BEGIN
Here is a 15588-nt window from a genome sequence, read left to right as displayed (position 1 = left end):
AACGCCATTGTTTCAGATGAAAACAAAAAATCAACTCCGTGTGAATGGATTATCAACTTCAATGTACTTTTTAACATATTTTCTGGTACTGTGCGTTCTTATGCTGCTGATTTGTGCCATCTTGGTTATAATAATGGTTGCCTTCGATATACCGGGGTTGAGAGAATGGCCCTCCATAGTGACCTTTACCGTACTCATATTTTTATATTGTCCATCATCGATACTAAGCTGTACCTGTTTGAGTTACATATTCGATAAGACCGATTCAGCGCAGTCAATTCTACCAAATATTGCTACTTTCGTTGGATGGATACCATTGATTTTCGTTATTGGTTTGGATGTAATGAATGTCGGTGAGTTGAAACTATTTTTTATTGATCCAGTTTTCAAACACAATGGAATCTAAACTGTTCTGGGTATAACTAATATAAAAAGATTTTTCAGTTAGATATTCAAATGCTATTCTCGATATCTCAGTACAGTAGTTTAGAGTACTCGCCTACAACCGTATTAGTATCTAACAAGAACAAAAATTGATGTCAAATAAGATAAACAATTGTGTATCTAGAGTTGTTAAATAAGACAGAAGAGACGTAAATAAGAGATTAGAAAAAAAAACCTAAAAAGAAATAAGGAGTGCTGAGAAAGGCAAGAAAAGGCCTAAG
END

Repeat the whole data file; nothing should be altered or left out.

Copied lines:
Here is a 15588-nt window from a genome sequence, read left to right as displayed (position 1 = left end):
AACGCCATTGTTTCAGATGAAAACAAAAAATCAACTCCGTGTGAATGGATTATCAACTTCAATGTACTTTTTAACATATTTTCTGGTACTGTGCGTTCTTATGCTGCTGATTTGTGCCATCTTGGTTATAATAATGGTTGCCTTCGATATACCGGGGTTGAGAGAATGGCCCTCCATAGTGACCTTTACCGTACTCATATTTTTATATTGTCCATCATCGATACTAAGCTGTACCTGTTTGAGTTACATATTCGATAAGACCGATTCAGCGCAGTCAATTCTACCAAATATTGCTACTTTCGTTGGATGGATACCATTGATTTTCGTTATTGGTTTGGATGTAATGAATGTCGGTGAGTTGAAACTATTTTTTATTGATCCAGTTTTCAAACACAATGGAATCTAAACTGTTCTGGGTATAACTAATATAAAAAGATTTTTCAGTTAGATATTCAAATGCTATTCTCGATATCTCAGTACAGTAGTTTAGAGTACTCGCCTACAACCGTATTAGTATCTAACAAGAACAAAAATTGATGTCAAATAAGATAAACAATTGTGTATCTAGAGTTGTTAAATAAGACAGAAGAGACGTAAATAAGAGATTAGAAAAAAAAACCTAAAAAGAAATAAGGAGTGCTGAGAAAGGCAAGAAAAGGCCTAAG